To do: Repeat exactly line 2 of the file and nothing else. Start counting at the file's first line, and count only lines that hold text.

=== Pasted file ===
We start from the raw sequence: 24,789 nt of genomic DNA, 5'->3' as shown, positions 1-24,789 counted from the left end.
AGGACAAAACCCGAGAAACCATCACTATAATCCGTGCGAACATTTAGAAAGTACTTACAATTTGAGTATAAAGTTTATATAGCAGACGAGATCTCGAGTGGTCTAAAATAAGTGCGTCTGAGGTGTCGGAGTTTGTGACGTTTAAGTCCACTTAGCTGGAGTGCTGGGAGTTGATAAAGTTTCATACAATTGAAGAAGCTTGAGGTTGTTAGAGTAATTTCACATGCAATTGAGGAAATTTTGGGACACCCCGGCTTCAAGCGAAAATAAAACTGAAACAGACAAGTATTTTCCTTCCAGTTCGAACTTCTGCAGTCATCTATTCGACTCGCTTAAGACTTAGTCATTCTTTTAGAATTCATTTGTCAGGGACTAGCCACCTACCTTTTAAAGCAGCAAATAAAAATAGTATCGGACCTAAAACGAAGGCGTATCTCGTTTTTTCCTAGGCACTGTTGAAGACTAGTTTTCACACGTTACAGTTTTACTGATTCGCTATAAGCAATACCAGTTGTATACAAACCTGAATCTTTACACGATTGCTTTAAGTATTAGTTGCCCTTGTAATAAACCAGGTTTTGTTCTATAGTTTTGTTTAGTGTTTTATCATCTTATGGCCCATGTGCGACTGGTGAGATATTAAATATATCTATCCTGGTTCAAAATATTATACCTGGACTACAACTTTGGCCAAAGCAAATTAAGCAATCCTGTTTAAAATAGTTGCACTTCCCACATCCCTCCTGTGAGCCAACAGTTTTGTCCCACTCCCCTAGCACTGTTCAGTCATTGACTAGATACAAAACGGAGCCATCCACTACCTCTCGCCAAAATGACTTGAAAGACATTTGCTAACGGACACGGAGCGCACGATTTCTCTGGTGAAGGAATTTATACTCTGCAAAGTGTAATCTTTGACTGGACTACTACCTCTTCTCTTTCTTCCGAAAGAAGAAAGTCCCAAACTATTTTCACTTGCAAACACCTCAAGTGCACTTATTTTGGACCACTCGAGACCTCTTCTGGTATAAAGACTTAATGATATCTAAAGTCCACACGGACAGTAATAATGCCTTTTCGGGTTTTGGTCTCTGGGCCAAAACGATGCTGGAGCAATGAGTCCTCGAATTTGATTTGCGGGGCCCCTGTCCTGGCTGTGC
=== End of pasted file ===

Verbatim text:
AGGACAAAACCCGAGAAACCATCACTATAATCCGTGCGAACATTTAGAAAGTACTTACAATTTGAGTATAAAGTTTATATAGCAGACGAGATCTCGAGTGGTCTAAAATAAGTGCGTCTGAGGTGTCGGAGTTTGTGACGTTTAAGTCCACTTAGCTGGAGTGCTGGGAGTTGATAAAGTTTCATACAATTGAAGAAGCTTGAGGTTGTTAGAGTAATTTCACATGCAATTGAGGAAATTTTGGGACACCCCGGCTTCAAGCGAAAATAAAACTGAAACAGACAAGTATTTTCCTTCCAGTTCGAACTTCTGCAGTCATCTATTCGACTCGCTTAAGACTTAGTCATTCTTTTAGAATTCATTTGTCAGGGACTAGCCACCTACCTTTTAAAGCAGCAAATAAAAATAGTATCGGACCTAAAACGAAGGCGTATCTCGTTTTTTCCTAGGCACTGTTGAAGACTAGTTTTCACACGTTACAGTTTTACTGATTCGCTATAAGCAATACCAGTTGTATACAAACCTGAATCTTTACACGATTGCTTTAAGTATTAGTTGCCCTTGTAATAAACCAGGTTTTGTTCTATAGTTTTGTTTAGTGTTTTATCATCTTATGGCCCATGTGCGACTGGTGAGATATTAAATATATCTATCCTGGTTCAAAATATTATACCTGGACTACAACTTTGGCCAAAGCAAATTAAGCAATCCTGTTTAAAATAGTTGCACTTCCCACATCCCTCCTGTGAGCCAACAGTTTTGTCCCACTCCCCTAGCACTGTTCAGTCATTGACTAGATACAAAACGGAGCCATCCACTACCTCTCGCCAAAATGACTTGAAAGACATTTGCTAACGGACACGGAGCGCACGATTTCTCTGGTGAAGGAATTTATACTCTGCAAAGTGTAATCTTTGACTGGACTACTACCTCTTCTCTTTCTTCCGAAAGAAGAAAGTCCCAAACTATTTTCACTTGCAAACACCTCAAGTGCACTTATTTTGGACCACTCGAGACCTCTTCTGGTATAAAGACTTAATGATATCTAAAGTCCACACGGACAGTAATAATGCCTTTTCGGGTTTTGGTCTCTGGGCCAAAACGATGCTGGAGCAATGAGTCCTCGAATTTGATTTGCGGGGCCCCTGTCCTGGCTGTGC